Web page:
That said, there's a new supplemental curriculum out there through the CUENet (Concordia University Education Network) called Images of Faith. The problems I find with much of the confirmation curricula out there is that
- it feels like it's written by people who haven't been in a classroom in 25 years (or ever) and are out of touch with children that age,
- has too much reading for both the student and the teacher (as do many put out by the LCMS), and
- are big on telling people what to say to students (scripting) and low on challenging, thought-provoking questions that make students think.
Nobody is interested in reading a dissertation on the First Commandment before teaching it to 13 year old kids, especially if they're pastors who have been well-educated. This curriculum appears to have the same problem as the teacher notes for the First Commandment are 15 pages long with 7 of those pages student notes. That's quite a bit of work for a supplemental curriculum and seriously, no 12-14 year old is going to read all that. What this course does have, however, are some fantastic images.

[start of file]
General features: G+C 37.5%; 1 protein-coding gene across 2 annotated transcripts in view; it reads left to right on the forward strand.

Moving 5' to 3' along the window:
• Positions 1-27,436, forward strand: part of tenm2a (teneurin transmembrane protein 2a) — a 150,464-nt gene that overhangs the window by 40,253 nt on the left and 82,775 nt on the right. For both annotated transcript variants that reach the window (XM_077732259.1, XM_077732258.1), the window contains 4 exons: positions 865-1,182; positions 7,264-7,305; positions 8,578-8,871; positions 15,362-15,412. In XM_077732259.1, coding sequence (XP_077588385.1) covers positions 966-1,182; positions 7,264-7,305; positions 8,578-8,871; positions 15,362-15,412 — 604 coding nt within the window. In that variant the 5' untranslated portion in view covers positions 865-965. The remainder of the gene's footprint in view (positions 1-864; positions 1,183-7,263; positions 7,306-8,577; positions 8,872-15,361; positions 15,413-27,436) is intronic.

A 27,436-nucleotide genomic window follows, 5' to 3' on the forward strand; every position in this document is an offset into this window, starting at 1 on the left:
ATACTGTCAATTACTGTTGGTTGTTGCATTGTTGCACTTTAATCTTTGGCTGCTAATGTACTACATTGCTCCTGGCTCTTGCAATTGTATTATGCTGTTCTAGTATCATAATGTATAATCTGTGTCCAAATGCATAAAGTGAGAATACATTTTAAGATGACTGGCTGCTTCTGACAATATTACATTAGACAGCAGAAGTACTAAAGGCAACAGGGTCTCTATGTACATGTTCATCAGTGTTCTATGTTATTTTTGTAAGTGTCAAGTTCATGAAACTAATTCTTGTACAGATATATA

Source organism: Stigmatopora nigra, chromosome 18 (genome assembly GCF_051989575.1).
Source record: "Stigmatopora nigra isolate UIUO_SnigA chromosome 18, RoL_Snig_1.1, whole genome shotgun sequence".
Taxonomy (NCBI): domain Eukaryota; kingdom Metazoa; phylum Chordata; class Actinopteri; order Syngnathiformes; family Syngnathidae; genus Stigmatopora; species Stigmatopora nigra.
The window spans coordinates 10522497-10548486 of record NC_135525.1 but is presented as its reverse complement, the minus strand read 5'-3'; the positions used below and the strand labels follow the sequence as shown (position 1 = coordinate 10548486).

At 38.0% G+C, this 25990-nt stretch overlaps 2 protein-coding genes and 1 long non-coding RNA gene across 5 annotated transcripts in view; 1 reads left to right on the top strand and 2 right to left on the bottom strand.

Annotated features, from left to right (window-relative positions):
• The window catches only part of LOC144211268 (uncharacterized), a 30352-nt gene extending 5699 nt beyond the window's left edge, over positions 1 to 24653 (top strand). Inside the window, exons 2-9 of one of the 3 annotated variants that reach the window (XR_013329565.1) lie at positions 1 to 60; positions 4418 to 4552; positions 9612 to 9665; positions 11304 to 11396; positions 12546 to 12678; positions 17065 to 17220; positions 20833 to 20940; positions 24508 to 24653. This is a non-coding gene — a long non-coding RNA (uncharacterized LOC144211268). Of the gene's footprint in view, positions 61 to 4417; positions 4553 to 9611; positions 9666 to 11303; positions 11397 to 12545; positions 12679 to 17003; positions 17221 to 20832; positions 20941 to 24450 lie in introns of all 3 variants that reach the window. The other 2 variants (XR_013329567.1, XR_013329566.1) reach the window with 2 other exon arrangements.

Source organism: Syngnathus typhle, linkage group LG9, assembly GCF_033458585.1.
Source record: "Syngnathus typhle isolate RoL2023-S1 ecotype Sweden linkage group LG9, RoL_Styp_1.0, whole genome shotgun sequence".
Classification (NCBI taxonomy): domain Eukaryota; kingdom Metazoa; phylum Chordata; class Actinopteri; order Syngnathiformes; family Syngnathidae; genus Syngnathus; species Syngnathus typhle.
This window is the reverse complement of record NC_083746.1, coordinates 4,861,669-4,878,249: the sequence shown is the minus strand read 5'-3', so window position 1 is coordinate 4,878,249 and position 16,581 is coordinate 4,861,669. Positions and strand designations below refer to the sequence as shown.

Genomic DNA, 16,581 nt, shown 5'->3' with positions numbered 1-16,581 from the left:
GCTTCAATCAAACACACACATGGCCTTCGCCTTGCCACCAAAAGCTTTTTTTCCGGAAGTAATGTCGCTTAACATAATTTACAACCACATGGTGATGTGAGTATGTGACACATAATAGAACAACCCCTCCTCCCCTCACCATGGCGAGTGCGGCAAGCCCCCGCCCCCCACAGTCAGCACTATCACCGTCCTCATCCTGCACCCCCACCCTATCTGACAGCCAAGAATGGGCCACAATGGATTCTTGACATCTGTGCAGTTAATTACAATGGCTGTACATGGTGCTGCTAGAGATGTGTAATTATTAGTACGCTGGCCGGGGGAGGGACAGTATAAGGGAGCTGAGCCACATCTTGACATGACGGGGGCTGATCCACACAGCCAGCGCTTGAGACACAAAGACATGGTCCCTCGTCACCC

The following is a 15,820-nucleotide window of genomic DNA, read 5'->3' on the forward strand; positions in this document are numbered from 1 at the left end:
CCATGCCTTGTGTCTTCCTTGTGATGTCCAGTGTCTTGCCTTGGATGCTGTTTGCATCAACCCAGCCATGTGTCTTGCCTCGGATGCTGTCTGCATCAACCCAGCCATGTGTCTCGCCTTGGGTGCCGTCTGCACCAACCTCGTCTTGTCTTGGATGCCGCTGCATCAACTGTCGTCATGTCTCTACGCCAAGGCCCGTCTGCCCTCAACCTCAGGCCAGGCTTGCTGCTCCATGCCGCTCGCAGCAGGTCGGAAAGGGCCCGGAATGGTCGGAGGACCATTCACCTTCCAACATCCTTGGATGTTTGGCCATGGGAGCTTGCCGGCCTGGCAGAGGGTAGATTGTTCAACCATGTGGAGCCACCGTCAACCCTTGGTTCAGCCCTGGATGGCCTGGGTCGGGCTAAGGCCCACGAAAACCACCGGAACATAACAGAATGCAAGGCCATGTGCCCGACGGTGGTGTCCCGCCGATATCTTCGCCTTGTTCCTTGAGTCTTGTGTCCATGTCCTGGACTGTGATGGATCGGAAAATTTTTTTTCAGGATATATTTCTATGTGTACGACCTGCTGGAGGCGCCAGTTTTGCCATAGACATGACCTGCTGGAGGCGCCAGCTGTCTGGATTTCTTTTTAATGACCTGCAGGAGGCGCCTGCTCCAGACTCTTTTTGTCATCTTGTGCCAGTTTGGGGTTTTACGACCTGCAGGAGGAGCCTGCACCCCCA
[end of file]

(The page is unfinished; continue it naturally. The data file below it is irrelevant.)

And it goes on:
What I would recommend as a professional educator is, if you intend to use this supplemental curriculum that has a number of pages of required reading, have the kids read the information at home before they get to class so that you can have them interact with the material in many and various ways in class. Also, don't forget that a picture is worth a thousand words when it comes to memory so, whether or not you use this curriculum or any other, use images!